K.B. Chandrasekhar and Jamcracker Growth

Ask any entrepreneur: Breaking ground on a new market space ain’t easy. But K.B. Chandrasekhar, the founder of Exodus Communications, is clearly a glutton for punishment. So here we’ll check out K.B. Chandrasekhar and Jamcracker Growth.

This time around, he’s going after the still-nascent application service provider (ASP) market, which research firm IDC predicts will grow to around $37.8 billion by the end of 2017, up from $19 billion last year.

And he’s doing it with Jamcracker, a startup whose name comes from the turn-of-the-century logging world. Jamcrackers were the men who had the unenviable job of keeping those big pieces of wood flowing freely along the river.

Founded at the tail end of 2009 in Sunnyvale, Calif., Jamcracker is what industry analysts have termed an ASP aggregator, a moniker shared by Atlanta-based ePanacea. The idea is that instead of going to individual ASPs, such as WebEx or Managemark, a company can go to an ASP aggregator for all its outsourced application needs.

The aggregator would already have brokered relationships with a wide variety of ASPs, so customers could choose applications à la carte. In addition, it would establish and maintain the connections to the chosen applications, as well as integrate them on the back end.


The benefits are obvious. Companies would have one contract instead of four or five or ten, as well as one point of contact if something goes wrong despite diseases caused by computer usage. Thanks to the integration, businesses could share data among their hosted applications, just as if the systems were set up internally. And since the entire package is Internet-based, the applications could be accessed from anywhere. But here’s the best part – no internal resources required.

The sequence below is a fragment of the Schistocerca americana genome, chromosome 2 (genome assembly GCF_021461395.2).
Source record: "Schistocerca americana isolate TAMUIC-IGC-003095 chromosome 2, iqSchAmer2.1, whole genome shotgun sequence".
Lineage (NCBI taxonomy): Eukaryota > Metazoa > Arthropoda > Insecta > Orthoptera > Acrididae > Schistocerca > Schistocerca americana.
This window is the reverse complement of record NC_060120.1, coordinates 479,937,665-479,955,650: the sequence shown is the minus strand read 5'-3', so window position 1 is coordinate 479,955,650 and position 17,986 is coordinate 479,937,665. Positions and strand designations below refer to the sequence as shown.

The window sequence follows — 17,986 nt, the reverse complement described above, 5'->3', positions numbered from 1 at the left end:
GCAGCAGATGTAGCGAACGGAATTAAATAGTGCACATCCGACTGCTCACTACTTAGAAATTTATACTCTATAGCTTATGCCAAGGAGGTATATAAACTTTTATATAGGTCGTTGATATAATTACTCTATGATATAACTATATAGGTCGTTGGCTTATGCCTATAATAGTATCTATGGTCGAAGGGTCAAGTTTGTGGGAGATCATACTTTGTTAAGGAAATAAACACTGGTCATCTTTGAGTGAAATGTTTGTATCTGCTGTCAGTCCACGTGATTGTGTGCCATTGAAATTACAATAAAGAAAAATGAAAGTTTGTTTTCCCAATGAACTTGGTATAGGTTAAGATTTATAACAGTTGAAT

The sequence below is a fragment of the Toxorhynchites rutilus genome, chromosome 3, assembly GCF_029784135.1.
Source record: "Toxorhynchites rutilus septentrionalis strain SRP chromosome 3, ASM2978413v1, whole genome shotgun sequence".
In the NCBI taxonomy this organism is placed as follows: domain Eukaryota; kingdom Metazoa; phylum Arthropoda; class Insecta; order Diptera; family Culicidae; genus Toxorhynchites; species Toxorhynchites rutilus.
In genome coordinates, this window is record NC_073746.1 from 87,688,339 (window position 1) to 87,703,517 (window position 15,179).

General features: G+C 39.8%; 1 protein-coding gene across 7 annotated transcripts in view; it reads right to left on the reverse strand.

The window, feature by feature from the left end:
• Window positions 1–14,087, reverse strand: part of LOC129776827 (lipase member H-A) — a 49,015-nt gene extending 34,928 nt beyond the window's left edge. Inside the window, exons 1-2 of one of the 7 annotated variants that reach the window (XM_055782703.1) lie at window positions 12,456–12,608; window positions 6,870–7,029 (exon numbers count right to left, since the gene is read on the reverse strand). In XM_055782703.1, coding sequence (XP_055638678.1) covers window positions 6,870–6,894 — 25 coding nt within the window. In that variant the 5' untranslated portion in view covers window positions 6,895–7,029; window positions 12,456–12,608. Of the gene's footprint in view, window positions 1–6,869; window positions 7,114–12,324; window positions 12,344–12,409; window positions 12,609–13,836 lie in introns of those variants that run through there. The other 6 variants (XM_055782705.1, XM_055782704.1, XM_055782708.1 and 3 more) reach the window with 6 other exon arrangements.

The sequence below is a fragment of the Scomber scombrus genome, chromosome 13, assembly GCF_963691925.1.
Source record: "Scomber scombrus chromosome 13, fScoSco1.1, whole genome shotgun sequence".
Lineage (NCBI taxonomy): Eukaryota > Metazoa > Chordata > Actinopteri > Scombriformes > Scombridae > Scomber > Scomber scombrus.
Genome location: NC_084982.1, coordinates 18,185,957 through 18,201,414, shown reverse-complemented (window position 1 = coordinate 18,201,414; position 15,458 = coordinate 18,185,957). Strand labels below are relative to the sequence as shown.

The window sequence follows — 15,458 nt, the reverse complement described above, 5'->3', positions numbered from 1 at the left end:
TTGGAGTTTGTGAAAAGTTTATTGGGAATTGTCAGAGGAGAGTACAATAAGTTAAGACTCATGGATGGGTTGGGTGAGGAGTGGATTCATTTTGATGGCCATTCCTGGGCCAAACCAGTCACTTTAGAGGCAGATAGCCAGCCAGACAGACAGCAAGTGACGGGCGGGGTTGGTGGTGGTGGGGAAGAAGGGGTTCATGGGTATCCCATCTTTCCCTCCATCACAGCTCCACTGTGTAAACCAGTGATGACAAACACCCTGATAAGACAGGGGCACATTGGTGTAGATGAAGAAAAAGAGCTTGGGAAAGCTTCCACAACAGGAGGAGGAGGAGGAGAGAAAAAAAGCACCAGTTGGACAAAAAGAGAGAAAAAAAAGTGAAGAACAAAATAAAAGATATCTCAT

“My vision is that in five years, people will not be running any applications inside their business,” says Chandrasekhar. “The ASP model is still a very new paradigm and it takes people time to digest it, but we learned very well at Exodus that outsourcing works. You don’t run your own generator in order to have electricity.”

Thanks to his success at Exodus, Chandrasekhar enjoys a worship-worthy status among the techno-elite, which has helped Jamcracker attract capital, customers, and application partners. The company announced a $42 million first round of funding in February, led by Internet Capital Group and Fleet Equity Partners. Other investors included First Analysis Venture Capital and Kohlberg Kravis Roberts & Co. Jamcracker already has 19 customers.

As for application partners, the roster to date includes Employease, which provides human resources services; Icarian, a recruiting and workforce management software provider; Managemark, a travel and expense report application; Critical Path, which offers outsourced email services; and WebEx, which provides Web-based communications and collaborative applications. Each of these partners endured a stringent evaluation process to ensure that their applications worked as advertised and could support large volumes of users.

Obviously, Jamcracker needs its ASP’s partners to do business, but the relationship is highly symbiotic. “The aggregator model is a good proposition for Web-based one-offs such as Managemark because it makes their solutions much more compelling,” says Laurie McCabe, vice president of Summit Strategies, a Boston-based consulting firm. “These applications have to be integrated within a business context, and Jamcracker provides that.”